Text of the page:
Poilievre condemns “disgusting” views of German politicians seen having lunch with Conservative MPs

German politician Christine Anderson, center, poses with a group that included Niagara West Assemblyman Dean Allison (fourth from right), Oshawa Assemblyman Colin Carrie (third from left) and Haldimand-Norfolk Assemblyman Leslyn Lewis, belong (fourth from left).  (Twitter - photo credit)

German politician Christine Anderson, center, poses with a group that included Niagara West Assemblyman Dean Allison (fourth from right), Oshawa Assemblyman Colin Carrie (third from left), and Haldimand-Norfolk Assemblyman Leslyn Lewis ( fourth from left), belong. (Twitter – photo credit)

Conservative leader Pierre Poilievre is trying to distance his party from a far-right German politician whose views have been condemned as hateful and racist and who was photographed having lunch with three Conservative MPs earlier this week.

Christine Anderson, Member of the European Parliament for the German party Alternative for Germany (AfD), is on a tour of Canada ending in Montreal tonight.

Photos surfaced online Tuesday showing Anderson at a restaurant with a group that included three Conservative MPs – Niagara West MP Dean Allison, Oshawa MP Colin Carrie and Haldimand-Norfolk MP Leslyn Lewis.

The Center for Israel and Jewish Affairs, which bills itself as an advocate for Jewish associations across Canada, condemned the gathering and tweeted Thursday that it had raised the issue with the Conservative Party of Canada.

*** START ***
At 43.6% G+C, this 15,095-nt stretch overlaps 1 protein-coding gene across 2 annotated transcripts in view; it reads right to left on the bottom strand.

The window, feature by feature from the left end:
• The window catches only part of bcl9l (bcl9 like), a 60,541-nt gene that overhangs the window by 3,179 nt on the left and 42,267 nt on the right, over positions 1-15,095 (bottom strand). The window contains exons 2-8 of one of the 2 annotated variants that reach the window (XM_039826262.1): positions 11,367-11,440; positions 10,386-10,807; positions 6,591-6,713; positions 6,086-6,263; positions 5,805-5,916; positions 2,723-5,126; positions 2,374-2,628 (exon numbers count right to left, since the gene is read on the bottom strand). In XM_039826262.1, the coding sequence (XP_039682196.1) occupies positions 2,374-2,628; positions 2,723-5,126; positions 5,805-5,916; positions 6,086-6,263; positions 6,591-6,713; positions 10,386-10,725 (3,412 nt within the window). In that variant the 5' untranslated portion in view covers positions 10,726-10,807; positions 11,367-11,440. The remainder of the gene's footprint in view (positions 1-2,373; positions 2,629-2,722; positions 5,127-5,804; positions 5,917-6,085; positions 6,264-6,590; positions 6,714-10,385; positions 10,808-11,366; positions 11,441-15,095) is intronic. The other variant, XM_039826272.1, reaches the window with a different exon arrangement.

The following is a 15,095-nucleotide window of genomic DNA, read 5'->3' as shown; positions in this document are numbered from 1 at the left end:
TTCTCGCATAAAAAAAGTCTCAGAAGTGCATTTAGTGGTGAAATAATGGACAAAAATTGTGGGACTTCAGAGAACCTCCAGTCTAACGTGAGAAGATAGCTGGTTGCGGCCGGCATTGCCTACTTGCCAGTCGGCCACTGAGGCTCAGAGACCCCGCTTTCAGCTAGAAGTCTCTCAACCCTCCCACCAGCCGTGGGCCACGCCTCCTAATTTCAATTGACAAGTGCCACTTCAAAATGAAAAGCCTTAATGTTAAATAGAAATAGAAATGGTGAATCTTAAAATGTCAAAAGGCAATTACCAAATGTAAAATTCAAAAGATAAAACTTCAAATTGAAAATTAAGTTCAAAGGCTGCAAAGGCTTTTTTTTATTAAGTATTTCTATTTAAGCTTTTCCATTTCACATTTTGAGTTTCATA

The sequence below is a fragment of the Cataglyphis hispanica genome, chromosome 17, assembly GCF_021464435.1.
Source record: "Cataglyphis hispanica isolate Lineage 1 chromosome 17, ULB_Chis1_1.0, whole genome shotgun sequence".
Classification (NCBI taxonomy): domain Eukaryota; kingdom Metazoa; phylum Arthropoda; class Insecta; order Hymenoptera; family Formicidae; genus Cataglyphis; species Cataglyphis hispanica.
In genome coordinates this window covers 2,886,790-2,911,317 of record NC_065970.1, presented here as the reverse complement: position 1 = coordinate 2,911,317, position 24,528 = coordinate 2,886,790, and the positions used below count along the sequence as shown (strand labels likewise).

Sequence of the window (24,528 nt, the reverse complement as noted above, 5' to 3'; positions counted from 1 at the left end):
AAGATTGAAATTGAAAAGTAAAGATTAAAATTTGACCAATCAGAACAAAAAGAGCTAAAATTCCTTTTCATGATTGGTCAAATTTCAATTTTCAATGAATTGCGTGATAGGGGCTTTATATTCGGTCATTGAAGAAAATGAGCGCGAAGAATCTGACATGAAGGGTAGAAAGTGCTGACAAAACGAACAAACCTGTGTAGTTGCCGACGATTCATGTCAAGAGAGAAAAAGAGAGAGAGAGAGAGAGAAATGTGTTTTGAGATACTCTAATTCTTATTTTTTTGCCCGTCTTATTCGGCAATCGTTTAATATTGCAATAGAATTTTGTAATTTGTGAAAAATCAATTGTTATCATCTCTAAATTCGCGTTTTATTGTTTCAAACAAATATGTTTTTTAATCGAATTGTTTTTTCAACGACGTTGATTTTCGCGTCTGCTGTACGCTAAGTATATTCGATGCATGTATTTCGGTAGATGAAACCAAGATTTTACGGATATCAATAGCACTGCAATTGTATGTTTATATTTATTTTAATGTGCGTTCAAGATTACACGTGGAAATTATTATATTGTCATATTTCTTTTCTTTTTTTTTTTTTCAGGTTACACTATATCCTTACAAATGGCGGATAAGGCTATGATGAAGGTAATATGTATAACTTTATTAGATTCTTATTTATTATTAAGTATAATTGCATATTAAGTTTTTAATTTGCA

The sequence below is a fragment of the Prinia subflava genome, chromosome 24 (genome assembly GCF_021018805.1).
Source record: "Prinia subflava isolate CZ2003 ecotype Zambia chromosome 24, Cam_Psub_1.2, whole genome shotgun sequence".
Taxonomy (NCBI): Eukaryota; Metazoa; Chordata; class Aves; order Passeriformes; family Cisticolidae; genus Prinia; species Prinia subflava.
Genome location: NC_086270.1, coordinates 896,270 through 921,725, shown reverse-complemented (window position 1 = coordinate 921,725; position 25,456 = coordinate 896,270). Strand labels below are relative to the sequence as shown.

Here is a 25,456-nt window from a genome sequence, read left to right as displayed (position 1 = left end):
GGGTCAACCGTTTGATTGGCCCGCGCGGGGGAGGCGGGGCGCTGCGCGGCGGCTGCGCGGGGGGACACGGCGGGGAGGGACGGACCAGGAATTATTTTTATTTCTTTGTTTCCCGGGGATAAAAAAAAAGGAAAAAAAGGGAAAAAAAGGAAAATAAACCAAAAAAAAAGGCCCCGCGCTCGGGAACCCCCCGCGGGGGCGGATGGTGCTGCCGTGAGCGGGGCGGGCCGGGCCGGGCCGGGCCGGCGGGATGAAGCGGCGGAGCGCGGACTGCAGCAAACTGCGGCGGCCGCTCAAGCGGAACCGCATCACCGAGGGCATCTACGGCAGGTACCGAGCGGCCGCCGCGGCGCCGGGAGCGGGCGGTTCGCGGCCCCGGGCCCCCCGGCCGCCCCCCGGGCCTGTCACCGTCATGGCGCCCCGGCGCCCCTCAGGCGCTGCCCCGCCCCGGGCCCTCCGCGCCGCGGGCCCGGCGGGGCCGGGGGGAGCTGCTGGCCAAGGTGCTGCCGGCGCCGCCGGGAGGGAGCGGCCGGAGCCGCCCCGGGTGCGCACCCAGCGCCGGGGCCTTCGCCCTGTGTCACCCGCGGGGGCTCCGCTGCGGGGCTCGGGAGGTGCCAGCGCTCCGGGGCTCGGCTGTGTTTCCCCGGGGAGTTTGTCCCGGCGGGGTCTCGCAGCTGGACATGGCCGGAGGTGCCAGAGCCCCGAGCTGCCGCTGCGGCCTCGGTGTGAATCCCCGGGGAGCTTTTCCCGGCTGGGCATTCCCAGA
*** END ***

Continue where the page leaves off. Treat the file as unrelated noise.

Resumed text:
Anderson’s views ‘not welcome here’

On Friday, Sebastian Skamski, head of media relations at the opposition leader’s office, issued a statement attributed to Poilievre:

“Christine Anderson’s views are abhorrent and have no place in our politics. MEPs were unaware of the opinion of this visiting MEP and they regret meeting her,” the statement said.

“Honestly, it would be better if Anderson had never visited Canada at all. They and their racist, hateful views are not welcome here.”

Poilievre’s office issued a separate statement attributed to the three MPs photographed with Anderson.

“Of course, it is not uncommon for MPs to meet with visiting elected officials from other countries. During a recent visit, we met with an elected representative of the European Parliament while she was in Canada,” the statement said.

“We were not aware of the views or associations of her and her political party. We do not share or support their views and we strongly condemn any racist or hateful views.”

Reuters/Ralph Orlowski

Reuters/Ralph Orlowski

CBC News has contacted the offices of all three MPs for further comment, but they have not yet responded. Carrie tweeted about Friday’s meeting.

“I deeply regret attending a meeting without gathering input from my staff and without conducting a thorough screening of the individuals or organizations I was meeting with – which is my usual practice. I alone am responsible for this mistake. I’ll do better,” he wrote in his tweet.

Calling his former colleagues on Twitter, former Conservative Cabinet Secretary Chris Alexander said he accepted the explanation that they were unaware of Anderson’s views, but said they should have been.

“We don’t need these extremes in our mainstream parties,” Alexander said. “I think MPs made a mistake and it needed to be pointed out.”

Poilievre denies speaking to Anderson

In a video posted online Feb. 19 by a Western Standard journalist, Anderson is asked her opinion on Poilievre. She replies that she has spoken to the Conservative leader “a couple of times”.

“He seems like a decent guy,” she continues. “We need people who really think and reflect on what democracy is about and what elected officials should be doing.”

But Skamski said Anderson’s claims were false and that Poilievre never spoke to her.

“Mr. Poilievre has never spoken to Christine Anderson and any suggestion he has is categorically wrong,” Skamski said in an email.